Lamenting the violations of our past and celebrating the achievements of the present, the ancillary role of DEI would serve to exalt personhood and the communion of culturally rich community without qualification as the life of any institution.
November is a month for looking back in gratitude at where we have been, where we come from, who has trod the boards of our stage before us. Gratitude is the proper spirit to lift us up during these shorter, colder days (at least in these latitudes), while the seasonal life of nature turns with the leaves and falls with them to the ground.
Joseph Ratzinger looked at reality straight on, without blinders, neither a pessimist nor an optimist; with trepidation but always with Christian hope. He persevered, trusting in the promises of Christ as we must. He did so as almost all of us have to, without benefit of any special grace.
In his book All One in Christ, Edward Feser provides a succinct but comprehensive treatment of Critical Race Theory, its logical flaws and lack of basis in social science, and the Catholic Church’s alternative solution to racism: love for each person as made in God’s image and purchased by the blood of Jesus Christ.
The phenomenon now arising around Fosse’s work, crowned by his widely honored and beloved Septology, supports the thought that the novelistic tradition’s centuries of exploring this tension have not yet come to an end. Fictionists of faith in the twenty-first century—far from being marginalized, suppressed, or silenced—face a wider horizon for hope and for endeavor than many may have ever dreamed of seeing. What remains to be seen is what writers will choose to do with such a vista of freedom.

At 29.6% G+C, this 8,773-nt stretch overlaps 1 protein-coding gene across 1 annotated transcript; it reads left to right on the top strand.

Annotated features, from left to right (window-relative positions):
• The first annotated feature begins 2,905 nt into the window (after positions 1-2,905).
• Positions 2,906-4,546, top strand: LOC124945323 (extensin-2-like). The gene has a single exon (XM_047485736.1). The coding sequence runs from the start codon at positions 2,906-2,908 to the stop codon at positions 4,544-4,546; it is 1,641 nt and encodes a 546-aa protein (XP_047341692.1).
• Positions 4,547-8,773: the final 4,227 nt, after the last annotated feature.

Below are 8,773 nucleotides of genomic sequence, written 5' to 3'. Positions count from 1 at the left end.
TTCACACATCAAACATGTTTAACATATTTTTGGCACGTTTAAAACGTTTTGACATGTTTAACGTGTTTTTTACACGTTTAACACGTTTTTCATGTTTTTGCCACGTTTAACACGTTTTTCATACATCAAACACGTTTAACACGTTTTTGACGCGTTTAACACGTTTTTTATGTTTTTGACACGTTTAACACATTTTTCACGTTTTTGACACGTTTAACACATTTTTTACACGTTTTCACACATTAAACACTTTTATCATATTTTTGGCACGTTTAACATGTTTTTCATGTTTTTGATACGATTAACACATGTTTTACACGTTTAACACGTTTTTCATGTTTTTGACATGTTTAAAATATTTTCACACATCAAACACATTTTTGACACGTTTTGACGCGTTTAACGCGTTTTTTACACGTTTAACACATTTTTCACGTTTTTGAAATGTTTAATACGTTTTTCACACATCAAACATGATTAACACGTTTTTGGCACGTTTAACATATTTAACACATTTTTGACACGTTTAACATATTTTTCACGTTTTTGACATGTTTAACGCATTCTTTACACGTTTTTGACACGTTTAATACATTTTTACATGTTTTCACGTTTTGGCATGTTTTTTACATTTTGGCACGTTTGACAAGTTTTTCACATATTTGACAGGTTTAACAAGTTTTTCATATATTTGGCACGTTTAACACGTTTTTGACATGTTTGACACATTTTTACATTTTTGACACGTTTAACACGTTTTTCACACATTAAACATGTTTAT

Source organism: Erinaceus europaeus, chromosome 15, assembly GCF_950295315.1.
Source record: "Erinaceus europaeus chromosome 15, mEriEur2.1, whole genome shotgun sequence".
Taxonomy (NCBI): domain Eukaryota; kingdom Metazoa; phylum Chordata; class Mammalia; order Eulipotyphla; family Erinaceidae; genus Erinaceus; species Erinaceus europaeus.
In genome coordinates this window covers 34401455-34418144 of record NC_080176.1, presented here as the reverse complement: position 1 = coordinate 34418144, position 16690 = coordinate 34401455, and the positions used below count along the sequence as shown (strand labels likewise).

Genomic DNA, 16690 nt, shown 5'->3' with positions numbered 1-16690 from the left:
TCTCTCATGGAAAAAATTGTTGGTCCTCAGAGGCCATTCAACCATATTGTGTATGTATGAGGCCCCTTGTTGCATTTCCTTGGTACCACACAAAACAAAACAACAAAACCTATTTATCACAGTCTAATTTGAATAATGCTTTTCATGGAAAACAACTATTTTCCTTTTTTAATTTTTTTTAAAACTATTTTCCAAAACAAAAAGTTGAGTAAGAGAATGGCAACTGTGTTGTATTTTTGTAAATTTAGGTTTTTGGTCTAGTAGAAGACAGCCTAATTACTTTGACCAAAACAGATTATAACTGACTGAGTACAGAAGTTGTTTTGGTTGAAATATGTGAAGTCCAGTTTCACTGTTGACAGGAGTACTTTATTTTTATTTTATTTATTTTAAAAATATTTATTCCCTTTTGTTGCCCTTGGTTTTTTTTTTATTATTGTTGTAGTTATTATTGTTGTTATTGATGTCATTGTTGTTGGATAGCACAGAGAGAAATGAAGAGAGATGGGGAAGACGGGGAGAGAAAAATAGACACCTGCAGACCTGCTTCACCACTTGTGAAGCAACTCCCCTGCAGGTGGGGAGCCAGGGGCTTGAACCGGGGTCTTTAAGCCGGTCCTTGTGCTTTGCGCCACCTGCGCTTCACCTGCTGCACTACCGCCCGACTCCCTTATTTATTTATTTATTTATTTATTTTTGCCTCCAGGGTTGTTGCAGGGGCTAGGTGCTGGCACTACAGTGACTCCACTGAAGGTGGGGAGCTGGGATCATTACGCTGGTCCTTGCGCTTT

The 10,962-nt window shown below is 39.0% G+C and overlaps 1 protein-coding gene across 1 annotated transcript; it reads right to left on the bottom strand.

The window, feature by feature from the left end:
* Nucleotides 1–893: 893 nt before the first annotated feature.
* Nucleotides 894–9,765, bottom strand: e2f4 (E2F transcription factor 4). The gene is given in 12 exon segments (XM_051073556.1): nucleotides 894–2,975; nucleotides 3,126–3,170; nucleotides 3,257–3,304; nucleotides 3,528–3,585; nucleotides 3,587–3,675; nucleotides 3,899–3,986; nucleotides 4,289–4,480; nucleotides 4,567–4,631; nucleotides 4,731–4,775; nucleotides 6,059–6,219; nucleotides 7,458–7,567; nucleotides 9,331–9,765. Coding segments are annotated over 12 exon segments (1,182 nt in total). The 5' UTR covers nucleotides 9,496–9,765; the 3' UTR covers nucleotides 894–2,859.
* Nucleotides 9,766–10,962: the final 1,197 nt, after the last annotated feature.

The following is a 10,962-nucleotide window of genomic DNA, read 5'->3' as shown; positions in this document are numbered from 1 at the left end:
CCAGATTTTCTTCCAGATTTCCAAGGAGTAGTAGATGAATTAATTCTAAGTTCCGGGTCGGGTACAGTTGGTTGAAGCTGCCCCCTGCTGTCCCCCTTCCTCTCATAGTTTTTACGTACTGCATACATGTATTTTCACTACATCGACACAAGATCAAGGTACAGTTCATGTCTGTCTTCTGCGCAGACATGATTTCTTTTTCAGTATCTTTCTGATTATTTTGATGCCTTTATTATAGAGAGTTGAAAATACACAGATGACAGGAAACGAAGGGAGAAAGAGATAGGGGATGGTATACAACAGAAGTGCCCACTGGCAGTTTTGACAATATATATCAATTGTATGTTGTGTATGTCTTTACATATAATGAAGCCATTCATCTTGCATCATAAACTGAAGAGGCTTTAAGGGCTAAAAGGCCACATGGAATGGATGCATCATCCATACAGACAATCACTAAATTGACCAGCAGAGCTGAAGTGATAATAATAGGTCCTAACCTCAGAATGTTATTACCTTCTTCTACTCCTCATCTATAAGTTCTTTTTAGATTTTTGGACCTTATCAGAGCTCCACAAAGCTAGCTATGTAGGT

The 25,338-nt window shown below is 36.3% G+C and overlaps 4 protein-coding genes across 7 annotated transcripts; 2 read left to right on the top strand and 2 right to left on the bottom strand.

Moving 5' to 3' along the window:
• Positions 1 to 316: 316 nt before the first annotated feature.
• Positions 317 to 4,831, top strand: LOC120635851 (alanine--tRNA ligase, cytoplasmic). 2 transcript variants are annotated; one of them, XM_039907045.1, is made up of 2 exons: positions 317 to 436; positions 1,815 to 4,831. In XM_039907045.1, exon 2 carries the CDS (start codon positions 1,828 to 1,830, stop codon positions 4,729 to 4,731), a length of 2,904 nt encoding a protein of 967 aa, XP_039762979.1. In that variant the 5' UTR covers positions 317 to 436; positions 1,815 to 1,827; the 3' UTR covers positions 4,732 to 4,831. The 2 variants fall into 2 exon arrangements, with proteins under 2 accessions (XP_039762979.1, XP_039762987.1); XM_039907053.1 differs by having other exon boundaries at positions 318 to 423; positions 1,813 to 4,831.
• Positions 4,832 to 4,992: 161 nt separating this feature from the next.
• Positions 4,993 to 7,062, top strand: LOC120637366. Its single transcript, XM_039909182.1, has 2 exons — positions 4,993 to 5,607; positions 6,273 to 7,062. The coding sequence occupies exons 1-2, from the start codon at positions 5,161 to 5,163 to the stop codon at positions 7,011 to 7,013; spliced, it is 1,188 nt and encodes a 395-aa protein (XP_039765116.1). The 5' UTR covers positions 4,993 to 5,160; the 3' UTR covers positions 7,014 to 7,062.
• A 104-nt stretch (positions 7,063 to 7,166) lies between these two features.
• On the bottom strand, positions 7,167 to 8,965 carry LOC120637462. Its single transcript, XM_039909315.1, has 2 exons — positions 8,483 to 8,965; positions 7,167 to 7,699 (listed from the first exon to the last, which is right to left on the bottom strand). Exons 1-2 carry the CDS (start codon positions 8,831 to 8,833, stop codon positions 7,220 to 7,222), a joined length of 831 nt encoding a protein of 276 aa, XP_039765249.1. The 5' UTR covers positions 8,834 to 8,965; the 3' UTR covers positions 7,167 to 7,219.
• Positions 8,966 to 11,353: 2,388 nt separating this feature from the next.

What young readers need and deserve are models of virtue they can aspire to emulate.
If we love someone, we must be willing to correct his errors. We should fiercely debate, that debate may refine our intellects and help us fiercely seek truth.
It is a natural thing for southerners to be drawn to Lee’s memory and to look up in admiration at a statue in his likeness. But the fact remains: such statues say to black Americans, in the voice of the unreconstructed white majority, “We’re back in charge, and don’t you forget it.”
How would you answer the basic question of philosophical anthropology: What does it mean to be human? How does that answer affect your life?
Recent revelations about sexual harassment, assault, and abuse underscore certain blunt realities about men, women, and sex. How can we confront those realities in a way that leads to less sexual violence?
In the past fifteen years, we’ve published articles on the moral, cultural, religious, and political issues of our time, including the most controversial and sensitive; but we have done so in a manner of which we can be proud, respecting the intellect and personhood of our readers, interlocutors, and intellectual contestants.
In this new book—intended to bring Edwards “into the twenty-first century”—Marsden has returned to the Edwards he first discovered in his twenties. The New England thinker’s “invigorating emphasis on the dynamic beauty of God at the heart of reality” grabbed him then and has not let him go. As Marsden says, “You don’t get tired of beauty.”